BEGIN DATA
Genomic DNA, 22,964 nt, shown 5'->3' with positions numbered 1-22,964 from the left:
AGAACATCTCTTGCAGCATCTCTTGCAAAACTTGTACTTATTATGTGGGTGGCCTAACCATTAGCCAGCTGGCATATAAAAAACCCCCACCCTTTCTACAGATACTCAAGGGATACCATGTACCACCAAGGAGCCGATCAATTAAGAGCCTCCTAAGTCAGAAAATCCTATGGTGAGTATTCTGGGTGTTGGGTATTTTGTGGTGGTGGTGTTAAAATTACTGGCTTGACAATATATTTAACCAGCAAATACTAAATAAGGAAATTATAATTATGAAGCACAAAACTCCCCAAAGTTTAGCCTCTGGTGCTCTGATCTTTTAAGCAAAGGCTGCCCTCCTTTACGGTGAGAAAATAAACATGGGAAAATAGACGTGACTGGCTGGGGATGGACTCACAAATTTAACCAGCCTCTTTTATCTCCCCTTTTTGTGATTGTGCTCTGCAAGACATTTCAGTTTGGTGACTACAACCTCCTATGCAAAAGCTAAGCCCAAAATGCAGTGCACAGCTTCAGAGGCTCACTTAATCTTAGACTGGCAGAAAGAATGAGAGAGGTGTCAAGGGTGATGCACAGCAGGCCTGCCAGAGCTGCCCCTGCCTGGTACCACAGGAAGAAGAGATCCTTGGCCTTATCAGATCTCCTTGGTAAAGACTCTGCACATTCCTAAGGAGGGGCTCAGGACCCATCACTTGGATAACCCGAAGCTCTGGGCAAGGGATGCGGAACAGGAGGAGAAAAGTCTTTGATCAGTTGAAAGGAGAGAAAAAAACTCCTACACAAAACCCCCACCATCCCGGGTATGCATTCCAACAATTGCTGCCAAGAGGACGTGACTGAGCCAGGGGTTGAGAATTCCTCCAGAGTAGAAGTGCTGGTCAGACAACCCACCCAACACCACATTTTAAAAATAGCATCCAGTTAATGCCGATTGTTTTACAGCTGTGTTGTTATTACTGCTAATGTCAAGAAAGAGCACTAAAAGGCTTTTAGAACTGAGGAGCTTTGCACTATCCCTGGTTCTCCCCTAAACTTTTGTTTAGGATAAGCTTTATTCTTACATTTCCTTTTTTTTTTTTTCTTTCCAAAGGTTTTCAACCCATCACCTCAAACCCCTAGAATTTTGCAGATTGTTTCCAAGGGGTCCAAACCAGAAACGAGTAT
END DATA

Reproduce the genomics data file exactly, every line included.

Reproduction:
Genomic DNA, 22,964 nt, shown 5'->3' with positions numbered 1-22,964 from the left:
AGAACATCTCTTGCAGCATCTCTTGCAAAACTTGTACTTATTATGTGGGTGGCCTAACCATTAGCCAGCTGGCATATAAAAAACCCCCACCCTTTCTACAGATACTCAAGGGATACCATGTACCACCAAGGAGCCGATCAATTAAGAGCCTCCTAAGTCAGAAAATCCTATGGTGAGTATTCTGGGTGTTGGGTATTTTGTGGTGGTGGTGTTAAAATTACTGGCTTGACAATATATTTAACCAGCAAATACTAAATAAGGAAATTATAATTATGAAGCACAAAACTCCCCAAAGTTTAGCCTCTGGTGCTCTGATCTTTTAAGCAAAGGCTGCCCTCCTTTACGGTGAGAAAATAAACATGGGAAAATAGACGTGACTGGCTGGGGATGGACTCACAAATTTAACCAGCCTCTTTTATCTCCCCTTTTTGTGATTGTGCTCTGCAAGACATTTCAGTTTGGTGACTACAACCTCCTATGCAAAAGCTAAGCCCAAAATGCAGTGCACAGCTTCAGAGGCTCACTTAATCTTAGACTGGCAGAAAGAATGAGAGAGGTGTCAAGGGTGATGCACAGCAGGCCTGCCAGAGCTGCCCCTGCCTGGTACCACAGGAAGAAGAGATCCTTGGCCTTATCAGATCTCCTTGGTAAAGACTCTGCACATTCCTAAGGAGGGGCTCAGGACCCATCACTTGGATAACCCGAAGCTCTGGGCAAGGGATGCGGAACAGGAGGAGAAAAGTCTTTGATCAGTTGAAAGGAGAGAAAAAAACTCCTACACAAAACCCCCACCATCCCGGGTATGCATTCCAACAATTGCTGCCAAGAGGACGTGACTGAGCCAGGGGTTGAGAATTCCTCCAGAGTAGAAGTGCTGGTCAGACAACCCACCCAACACCACATTTTAAAAATAGCATCCAGTTAATGCCGATTGTTTTACAGCTGTGTTGTTATTACTGCTAATGTCAAGAAAGAGCACTAAAAGGCTTTTAGAACTGAGGAGCTTTGCACTATCCCTGGTTCTCCCCTAAACTTTTGTTTAGGATAAGCTTTATTCTTACATTTCCTTTTTTTTTTTTTCTTTCCAAAGGTTTTCAACCCATCACCTCAAACCCCTAGAATTTTGCAGATTGTTTCCAAGGGGTCCAAACCAGAAACGAGTAT